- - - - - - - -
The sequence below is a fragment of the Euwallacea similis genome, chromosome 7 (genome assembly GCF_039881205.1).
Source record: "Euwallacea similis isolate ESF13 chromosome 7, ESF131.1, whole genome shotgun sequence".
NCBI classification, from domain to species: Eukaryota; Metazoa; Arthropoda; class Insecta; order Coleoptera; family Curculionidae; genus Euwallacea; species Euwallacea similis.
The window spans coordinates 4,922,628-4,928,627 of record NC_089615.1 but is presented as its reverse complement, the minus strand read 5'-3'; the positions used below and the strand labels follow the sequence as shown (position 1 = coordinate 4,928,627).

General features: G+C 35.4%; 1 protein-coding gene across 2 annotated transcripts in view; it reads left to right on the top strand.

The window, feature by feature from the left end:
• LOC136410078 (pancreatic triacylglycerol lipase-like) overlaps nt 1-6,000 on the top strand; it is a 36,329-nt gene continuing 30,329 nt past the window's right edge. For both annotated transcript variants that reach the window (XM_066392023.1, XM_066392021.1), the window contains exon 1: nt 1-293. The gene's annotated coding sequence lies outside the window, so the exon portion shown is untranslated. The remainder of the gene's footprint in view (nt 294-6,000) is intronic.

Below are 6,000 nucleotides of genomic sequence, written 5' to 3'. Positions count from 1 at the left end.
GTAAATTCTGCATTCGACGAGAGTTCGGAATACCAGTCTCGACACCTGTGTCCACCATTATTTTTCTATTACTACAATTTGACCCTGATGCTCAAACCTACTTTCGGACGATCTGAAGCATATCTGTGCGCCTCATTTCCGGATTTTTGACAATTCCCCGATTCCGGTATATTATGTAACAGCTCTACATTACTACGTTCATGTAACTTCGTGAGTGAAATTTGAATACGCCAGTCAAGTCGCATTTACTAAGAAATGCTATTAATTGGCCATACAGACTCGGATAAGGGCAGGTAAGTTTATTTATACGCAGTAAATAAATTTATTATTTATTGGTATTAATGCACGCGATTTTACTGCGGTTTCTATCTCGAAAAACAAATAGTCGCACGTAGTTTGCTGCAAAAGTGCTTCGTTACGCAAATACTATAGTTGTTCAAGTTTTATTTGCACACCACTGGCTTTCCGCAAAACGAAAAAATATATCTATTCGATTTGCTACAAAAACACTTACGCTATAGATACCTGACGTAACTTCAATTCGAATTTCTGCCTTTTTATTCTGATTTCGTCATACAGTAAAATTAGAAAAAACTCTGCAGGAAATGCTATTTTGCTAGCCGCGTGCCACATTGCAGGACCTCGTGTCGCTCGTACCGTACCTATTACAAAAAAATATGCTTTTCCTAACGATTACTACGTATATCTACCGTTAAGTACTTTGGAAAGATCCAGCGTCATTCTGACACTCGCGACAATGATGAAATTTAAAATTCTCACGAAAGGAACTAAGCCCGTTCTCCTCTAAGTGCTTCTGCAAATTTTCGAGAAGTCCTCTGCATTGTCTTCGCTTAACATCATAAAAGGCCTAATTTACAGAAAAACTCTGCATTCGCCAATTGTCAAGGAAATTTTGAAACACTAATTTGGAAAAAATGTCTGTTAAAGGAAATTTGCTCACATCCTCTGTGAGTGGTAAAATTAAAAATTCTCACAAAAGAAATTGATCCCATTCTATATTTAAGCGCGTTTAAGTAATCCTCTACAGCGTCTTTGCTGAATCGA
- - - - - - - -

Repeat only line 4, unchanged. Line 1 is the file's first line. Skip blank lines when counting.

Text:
The window spans coordinates 4,922,628-4,928,627 of record NC_089615.1 but is presented as its reverse complement, the minus strand read 5'-3'; the positions used below and the strand labels follow the sequence as shown (position 1 = coordinate 4,928,627).